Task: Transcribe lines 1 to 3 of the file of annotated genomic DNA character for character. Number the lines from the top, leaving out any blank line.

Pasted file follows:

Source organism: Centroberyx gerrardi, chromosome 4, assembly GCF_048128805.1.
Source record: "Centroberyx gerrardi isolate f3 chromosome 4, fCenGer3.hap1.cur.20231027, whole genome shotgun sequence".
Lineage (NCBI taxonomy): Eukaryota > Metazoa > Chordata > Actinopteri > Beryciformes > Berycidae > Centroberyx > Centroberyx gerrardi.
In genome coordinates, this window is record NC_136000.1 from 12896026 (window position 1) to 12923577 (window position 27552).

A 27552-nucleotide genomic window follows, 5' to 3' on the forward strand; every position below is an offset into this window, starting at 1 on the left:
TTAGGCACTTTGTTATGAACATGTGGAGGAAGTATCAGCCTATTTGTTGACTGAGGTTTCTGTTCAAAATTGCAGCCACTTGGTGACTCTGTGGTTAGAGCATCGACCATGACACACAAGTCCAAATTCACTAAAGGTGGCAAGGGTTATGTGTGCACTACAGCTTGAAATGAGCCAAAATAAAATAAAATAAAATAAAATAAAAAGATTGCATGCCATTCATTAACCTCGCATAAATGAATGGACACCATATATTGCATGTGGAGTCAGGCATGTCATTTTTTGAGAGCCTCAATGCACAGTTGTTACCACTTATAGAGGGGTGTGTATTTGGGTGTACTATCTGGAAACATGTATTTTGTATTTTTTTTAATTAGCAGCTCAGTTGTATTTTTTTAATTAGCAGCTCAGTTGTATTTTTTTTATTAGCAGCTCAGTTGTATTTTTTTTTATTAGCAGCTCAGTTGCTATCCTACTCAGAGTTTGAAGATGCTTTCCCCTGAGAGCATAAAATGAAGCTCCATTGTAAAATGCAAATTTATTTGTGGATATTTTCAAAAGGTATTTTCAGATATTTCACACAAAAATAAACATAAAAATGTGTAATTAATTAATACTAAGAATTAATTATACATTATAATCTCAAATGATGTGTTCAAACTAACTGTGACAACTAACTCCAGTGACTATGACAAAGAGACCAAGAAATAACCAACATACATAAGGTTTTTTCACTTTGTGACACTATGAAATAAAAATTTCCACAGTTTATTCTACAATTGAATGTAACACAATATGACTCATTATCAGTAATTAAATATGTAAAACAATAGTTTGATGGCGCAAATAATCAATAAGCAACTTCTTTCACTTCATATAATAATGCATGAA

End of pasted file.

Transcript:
Source organism: Centroberyx gerrardi, chromosome 4, assembly GCF_048128805.1.
Source record: "Centroberyx gerrardi isolate f3 chromosome 4, fCenGer3.hap1.cur.20231027, whole genome shotgun sequence".
Lineage (NCBI taxonomy): Eukaryota > Metazoa > Chordata > Actinopteri > Beryciformes > Berycidae > Centroberyx > Centroberyx gerrardi.